• Fly direct. If you must make a connection, leave plenty of time to change planes. A flight attendant wrote in The New York Times that three hours is necessary for layovers this summer. One-hour won’t cut it.
  • Fly in the morning. These flights are less likely to be canceled. Midday and late-night flights are more likely to be canceled, says Oberon Copeland, CEO of VeryInformed.com. “This is typically a time when there are fewer passengers and less flexibility with rebooking.”
  • Choose flights during the week if possible. “If you’re flexible with your travel dates, it’s best to book during the week rather than the weekend,” Copeland says.
  • Watch the weather, as it will impact flights.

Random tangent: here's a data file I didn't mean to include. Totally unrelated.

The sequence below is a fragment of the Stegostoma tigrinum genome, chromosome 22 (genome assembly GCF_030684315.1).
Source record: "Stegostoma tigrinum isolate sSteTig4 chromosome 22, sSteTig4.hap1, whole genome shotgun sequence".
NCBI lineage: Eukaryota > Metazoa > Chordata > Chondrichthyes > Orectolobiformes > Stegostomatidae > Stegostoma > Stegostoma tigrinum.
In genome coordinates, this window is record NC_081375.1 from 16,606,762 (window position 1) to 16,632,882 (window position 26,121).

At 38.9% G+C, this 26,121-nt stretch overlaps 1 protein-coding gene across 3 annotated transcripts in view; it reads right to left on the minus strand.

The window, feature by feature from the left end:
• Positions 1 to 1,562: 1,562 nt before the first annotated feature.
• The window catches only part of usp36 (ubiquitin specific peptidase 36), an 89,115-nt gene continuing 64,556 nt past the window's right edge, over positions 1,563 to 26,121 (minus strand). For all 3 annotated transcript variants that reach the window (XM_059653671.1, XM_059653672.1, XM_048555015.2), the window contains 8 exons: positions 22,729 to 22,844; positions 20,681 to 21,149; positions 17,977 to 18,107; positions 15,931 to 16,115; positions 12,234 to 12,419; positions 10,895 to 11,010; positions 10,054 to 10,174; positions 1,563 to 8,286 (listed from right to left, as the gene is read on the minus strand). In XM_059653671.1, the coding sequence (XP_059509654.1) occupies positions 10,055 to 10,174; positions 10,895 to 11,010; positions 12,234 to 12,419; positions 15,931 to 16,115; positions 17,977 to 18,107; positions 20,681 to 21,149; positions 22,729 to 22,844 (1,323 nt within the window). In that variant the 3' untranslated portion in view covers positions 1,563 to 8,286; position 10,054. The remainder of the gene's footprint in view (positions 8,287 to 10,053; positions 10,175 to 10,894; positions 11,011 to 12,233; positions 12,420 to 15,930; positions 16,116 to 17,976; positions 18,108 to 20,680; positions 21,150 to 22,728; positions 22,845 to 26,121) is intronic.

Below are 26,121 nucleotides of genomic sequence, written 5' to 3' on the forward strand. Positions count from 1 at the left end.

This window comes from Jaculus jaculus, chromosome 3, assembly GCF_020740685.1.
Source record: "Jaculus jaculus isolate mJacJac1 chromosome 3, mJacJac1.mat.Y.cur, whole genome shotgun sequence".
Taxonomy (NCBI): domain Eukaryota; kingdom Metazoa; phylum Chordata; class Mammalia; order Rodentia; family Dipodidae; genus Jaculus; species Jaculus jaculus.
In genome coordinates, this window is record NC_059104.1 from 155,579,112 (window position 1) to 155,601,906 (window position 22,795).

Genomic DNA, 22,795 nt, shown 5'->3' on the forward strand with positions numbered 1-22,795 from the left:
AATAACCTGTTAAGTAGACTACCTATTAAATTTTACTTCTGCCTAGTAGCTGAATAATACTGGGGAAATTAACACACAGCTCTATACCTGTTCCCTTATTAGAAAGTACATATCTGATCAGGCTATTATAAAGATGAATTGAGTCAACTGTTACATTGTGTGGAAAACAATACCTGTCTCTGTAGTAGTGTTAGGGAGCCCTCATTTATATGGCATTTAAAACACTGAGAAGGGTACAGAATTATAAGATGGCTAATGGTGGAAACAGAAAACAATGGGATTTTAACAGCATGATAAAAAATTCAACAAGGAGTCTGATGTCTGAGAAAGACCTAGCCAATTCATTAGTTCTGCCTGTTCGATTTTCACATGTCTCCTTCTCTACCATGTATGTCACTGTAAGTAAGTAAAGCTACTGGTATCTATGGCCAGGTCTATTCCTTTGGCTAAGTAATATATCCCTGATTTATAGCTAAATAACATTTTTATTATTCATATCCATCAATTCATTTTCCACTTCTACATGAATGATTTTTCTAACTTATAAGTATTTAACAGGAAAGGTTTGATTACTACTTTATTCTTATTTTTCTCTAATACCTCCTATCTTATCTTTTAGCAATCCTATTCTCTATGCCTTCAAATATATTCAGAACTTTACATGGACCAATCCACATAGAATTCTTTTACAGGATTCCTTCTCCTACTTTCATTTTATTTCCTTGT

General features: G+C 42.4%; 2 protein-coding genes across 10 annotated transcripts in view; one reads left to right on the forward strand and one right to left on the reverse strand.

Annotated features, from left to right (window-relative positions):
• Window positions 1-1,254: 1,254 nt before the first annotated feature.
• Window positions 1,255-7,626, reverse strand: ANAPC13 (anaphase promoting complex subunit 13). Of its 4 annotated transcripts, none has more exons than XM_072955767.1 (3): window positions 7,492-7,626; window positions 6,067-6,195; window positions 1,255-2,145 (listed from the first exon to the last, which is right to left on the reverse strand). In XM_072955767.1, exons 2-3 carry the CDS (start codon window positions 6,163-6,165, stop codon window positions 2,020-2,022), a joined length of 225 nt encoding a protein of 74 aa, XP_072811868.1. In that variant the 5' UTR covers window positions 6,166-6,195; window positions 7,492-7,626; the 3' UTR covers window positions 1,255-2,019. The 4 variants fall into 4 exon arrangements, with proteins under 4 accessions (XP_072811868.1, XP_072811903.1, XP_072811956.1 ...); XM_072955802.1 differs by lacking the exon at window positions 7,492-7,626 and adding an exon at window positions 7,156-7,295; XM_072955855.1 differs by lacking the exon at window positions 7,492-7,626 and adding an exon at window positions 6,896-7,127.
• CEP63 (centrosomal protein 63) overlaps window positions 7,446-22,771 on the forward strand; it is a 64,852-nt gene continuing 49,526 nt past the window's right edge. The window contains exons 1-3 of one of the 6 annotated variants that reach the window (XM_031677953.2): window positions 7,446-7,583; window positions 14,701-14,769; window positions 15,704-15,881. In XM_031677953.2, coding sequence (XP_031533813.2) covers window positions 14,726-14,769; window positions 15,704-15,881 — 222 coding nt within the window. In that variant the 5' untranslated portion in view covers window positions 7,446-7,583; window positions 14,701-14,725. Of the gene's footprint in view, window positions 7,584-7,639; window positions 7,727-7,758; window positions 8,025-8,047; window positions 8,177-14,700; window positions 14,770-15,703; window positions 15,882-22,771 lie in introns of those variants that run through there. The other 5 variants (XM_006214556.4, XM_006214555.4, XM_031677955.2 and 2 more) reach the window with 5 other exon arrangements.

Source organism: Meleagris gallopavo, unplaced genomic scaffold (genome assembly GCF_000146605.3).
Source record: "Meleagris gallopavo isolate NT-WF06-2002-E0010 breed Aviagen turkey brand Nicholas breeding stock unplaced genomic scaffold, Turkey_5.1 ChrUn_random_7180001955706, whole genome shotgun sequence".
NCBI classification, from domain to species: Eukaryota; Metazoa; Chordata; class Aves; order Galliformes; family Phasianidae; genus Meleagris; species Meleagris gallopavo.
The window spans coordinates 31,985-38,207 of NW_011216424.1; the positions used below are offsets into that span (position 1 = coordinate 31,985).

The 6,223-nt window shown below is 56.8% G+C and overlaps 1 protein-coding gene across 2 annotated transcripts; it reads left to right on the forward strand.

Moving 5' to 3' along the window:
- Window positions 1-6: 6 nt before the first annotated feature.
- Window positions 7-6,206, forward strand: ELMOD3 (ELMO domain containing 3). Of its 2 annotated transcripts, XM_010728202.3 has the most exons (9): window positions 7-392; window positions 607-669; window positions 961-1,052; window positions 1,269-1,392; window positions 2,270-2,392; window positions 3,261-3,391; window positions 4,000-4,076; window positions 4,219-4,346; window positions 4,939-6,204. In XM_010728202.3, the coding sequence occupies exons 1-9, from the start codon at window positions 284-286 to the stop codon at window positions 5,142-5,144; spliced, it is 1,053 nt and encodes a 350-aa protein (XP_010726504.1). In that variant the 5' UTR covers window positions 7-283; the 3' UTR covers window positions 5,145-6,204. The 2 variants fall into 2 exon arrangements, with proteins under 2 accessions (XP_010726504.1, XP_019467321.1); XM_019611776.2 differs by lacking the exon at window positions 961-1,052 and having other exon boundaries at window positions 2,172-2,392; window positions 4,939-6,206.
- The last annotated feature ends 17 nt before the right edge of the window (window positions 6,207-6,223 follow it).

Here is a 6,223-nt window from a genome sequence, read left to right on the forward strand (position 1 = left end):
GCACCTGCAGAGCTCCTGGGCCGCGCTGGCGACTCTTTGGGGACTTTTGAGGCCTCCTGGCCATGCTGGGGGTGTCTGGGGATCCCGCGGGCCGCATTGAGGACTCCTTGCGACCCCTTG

• Get to the airport early.
  • Follow your departure airport’s website and Twitter, as they usually give useful information about long security lines.
  • Check in to your flight as soon as you can, which is usually 24 hours in advance.

What’s Causing the Chaos?

So what’s behind these flight delays and cancellations anyway? There’s no clear answer, but instead a lot of finger pointing. Many airlines say there’s a pilot shortage, but the Airline Pilots Association (ALPA) disagrees and says there are more than enough pilots to meet the current demand. Airlines for America, an industry trade group, blames the Federal Aviation Administration (FAA) for a shortage of air traffic controllers.

But in a statement to USA Today July 5, the FAA denied that saying: “While there have been staffing issues for a few hours at a few facilities due to COVID-19 and other factors, there is not a system-wide air traffic controller staffing shortage.” Some blame the airlines for cutting flights and ending services to less profitable destinations. Regardless of who or what is at fault, the passengers are the ones feeling the pain.